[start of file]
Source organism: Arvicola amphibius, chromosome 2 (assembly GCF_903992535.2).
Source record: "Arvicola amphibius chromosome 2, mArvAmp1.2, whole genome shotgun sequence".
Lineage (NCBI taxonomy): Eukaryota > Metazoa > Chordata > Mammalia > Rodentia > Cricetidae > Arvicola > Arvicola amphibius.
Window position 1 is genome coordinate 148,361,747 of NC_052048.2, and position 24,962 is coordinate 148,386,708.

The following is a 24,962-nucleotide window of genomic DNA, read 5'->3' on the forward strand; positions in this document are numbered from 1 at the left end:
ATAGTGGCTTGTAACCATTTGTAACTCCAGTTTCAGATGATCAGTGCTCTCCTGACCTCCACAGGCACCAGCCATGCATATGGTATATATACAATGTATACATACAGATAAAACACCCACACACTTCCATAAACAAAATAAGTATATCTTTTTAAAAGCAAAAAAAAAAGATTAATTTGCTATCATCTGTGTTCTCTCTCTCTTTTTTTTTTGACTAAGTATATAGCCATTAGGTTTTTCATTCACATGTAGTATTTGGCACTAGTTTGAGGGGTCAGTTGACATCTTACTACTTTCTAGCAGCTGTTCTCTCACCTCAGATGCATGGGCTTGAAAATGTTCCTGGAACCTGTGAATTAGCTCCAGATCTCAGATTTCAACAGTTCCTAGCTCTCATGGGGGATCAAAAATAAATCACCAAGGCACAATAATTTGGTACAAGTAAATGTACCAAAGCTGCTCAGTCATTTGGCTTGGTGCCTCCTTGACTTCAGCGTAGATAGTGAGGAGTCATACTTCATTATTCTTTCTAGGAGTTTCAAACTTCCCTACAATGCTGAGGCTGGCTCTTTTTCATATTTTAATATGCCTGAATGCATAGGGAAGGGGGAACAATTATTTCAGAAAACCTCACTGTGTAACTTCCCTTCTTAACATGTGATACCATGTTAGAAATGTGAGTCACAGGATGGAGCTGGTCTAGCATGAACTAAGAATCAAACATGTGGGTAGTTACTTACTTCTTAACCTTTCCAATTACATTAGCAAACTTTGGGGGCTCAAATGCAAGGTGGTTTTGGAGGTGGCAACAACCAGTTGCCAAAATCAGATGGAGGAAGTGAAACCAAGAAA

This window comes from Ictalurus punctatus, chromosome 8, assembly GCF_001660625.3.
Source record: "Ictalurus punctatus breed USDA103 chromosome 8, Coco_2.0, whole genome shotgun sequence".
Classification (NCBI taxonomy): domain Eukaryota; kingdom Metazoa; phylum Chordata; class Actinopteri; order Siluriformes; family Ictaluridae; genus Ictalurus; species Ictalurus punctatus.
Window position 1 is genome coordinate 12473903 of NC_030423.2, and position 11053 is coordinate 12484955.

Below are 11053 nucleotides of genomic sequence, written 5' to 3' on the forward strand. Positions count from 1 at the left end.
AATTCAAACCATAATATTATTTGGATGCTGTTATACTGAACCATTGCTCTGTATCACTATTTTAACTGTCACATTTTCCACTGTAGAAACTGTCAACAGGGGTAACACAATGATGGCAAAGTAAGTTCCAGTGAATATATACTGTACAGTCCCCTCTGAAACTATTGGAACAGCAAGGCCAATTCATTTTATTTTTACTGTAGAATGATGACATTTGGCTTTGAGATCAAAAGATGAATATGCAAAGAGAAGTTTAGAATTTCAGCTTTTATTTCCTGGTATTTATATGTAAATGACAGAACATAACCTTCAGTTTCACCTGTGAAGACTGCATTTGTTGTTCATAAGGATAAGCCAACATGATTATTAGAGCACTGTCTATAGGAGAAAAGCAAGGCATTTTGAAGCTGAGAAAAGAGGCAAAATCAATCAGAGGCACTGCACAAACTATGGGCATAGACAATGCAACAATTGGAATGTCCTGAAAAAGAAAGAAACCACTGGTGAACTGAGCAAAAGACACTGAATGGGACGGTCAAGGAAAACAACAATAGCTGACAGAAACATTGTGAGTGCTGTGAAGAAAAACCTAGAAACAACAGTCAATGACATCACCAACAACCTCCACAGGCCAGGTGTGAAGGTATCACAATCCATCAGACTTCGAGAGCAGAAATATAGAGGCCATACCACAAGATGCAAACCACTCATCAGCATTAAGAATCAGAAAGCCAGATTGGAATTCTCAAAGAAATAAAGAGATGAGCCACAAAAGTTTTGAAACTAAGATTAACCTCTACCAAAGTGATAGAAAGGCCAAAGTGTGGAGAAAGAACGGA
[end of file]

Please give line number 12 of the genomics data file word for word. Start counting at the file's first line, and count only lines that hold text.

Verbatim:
AATTCAAACCATAATATTATTTGGATGCTGTTATACTGAACCATTGCTCTGTATCACTATTTTAACTGTCACATTTTCCACTGTAGAAACTGTCAACAGGGGTAACACAATGATGGCAAAGTAAGTTCCAGTGAATATATACTGTACAGTCCCCTCTGAAACTATTGGAACAGCAAGGCCAATTCATTTTATTTTTACTGTAGAATGATGACATTTGGCTTTGAGATCAAAAGATGAATATGCAAAGAGAAGTTTAGAATTTCAGCTTTTATTTCCTGGTATTTATATGTAAATGACAGAACATAACCTTCAGTTTCACCTGTGAAGACTGCATTTGTTGTTCATAAGGATAAGCCAACATGATTATTAGAGCACTGTCTATAGGAGAAAAGCAAGGCATTTTGAAGCTGAGAAAAGAGGCAAAATCAATCAGAGGCACTGCACAAACTATGGGCATAGACAATGCAACAATTGGAATGTCCTGAAAAAGAAAGAAACCACTGGTGAACTGAGCAAAAGACACTGAATGGGACGGTCAAGGAAAACAACAATAGCTGACAGAAACATTGTGAGTGCTGTGAAGAAAAACCTAGAAACAACAGTCAATGACATCACCAACAACCTCCACAGGCCAGGTGTGAAGGTATCACAATCCATCAGACTTCGAGAGCAGAAATATAGAGGCCATACCACAAGATGCAAACCACTCATCAGCATTAAGAATCAGAAAGCCAGATTGGAATTCTCAAAGAAATAAAGAGATGAGCCACAAAAGTTTTGAAACTAAGATTAACCTCTACCAAAGTGATAGAAAGGCCAAAGTGTGGAGAAAGAACGGA